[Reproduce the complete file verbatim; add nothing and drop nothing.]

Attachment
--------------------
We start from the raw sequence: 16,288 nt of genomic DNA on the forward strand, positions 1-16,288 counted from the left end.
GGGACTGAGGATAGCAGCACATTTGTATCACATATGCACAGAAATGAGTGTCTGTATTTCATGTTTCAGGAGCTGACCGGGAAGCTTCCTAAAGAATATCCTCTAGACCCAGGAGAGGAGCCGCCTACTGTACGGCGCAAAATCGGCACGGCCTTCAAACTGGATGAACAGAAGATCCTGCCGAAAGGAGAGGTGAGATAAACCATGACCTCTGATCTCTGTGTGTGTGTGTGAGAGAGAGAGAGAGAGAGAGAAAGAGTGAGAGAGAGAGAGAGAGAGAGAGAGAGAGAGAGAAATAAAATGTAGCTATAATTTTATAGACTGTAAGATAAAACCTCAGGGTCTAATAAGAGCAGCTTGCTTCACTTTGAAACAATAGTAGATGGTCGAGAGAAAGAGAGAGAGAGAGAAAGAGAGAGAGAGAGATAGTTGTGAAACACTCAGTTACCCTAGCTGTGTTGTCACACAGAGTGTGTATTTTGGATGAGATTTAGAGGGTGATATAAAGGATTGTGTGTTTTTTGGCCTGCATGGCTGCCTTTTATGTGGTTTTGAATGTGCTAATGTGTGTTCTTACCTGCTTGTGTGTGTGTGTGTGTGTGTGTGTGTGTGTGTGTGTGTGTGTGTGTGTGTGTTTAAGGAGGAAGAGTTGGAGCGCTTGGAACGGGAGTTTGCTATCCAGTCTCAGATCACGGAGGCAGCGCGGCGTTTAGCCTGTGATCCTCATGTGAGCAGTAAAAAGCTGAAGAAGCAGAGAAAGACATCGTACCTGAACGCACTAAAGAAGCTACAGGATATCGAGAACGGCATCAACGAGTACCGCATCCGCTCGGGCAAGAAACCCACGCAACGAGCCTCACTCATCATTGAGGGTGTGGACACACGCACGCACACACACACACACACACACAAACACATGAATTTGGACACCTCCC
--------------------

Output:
We start from the raw sequence: 16,288 nt of genomic DNA on the forward strand, positions 1-16,288 counted from the left end.
GGGACTGAGGATAGCAGCACATTTGTATCACATATGCACAGAAATGAGTGTCTGTATTTCATGTTTCAGGAGCTGACCGGGAAGCTTCCTAAAGAATATCCTCTAGACCCAGGAGAGGAGCCGCCTACTGTACGGCGCAAAATCGGCACGGCCTTCAAACTGGATGAACAGAAGATCCTGCCGAAAGGAGAGGTGAGATAAACCATGACCTCTGATCTCTGTGTGTGTGTGTGAGAGAGAGAGAGAGAGAGAGAAAGAGTGAGAGAGAGAGAGAGAGAGAGAGAGAGAGAGAGAAATAAAATGTAGCTATAATTTTATAGACTGTAAGATAAAACCTCAGGGTCTAATAAGAGCAGCTTGCTTCACTTTGAAACAATAGTAGATGGTCGAGAGAAAGAGAGAGAGAGAGAAAGAGAGAGAGAGAGATAGTTGTGAAACACTCAGTTACCCTAGCTGTGTTGTCACACAGAGTGTGTATTTTGGATGAGATTTAGAGGGTGATATAAAGGATTGTGTGTTTTTTGGCCTGCATGGCTGCCTTTTATGTGGTTTTGAATGTGCTAATGTGTGTTCTTACCTGCTTGTGTGTGTGTGTGTGTGTGTGTGTGTGTGTGTGTGTGTGTGTGTGTGTGTGTTTAAGGAGGAAGAGTTGGAGCGCTTGGAACGGGAGTTTGCTATCCAGTCTCAGATCACGGAGGCAGCGCGGCGTTTAGCCTGTGATCCTCATGTGAGCAGTAAAAAGCTGAAGAAGCAGAGAAAGACATCGTACCTGAACGCACTAAAGAAGCTACAGGATATCGAGAACGGCATCAACGAGTACCGCATCCGCTCGGGCAAGAAACCCACGCAACGAGCCTCACTCATCATTGAGGGTGTGGACACACGCACGCACACACACACACACACACACAAACACATGAATTTGGACACCTCCC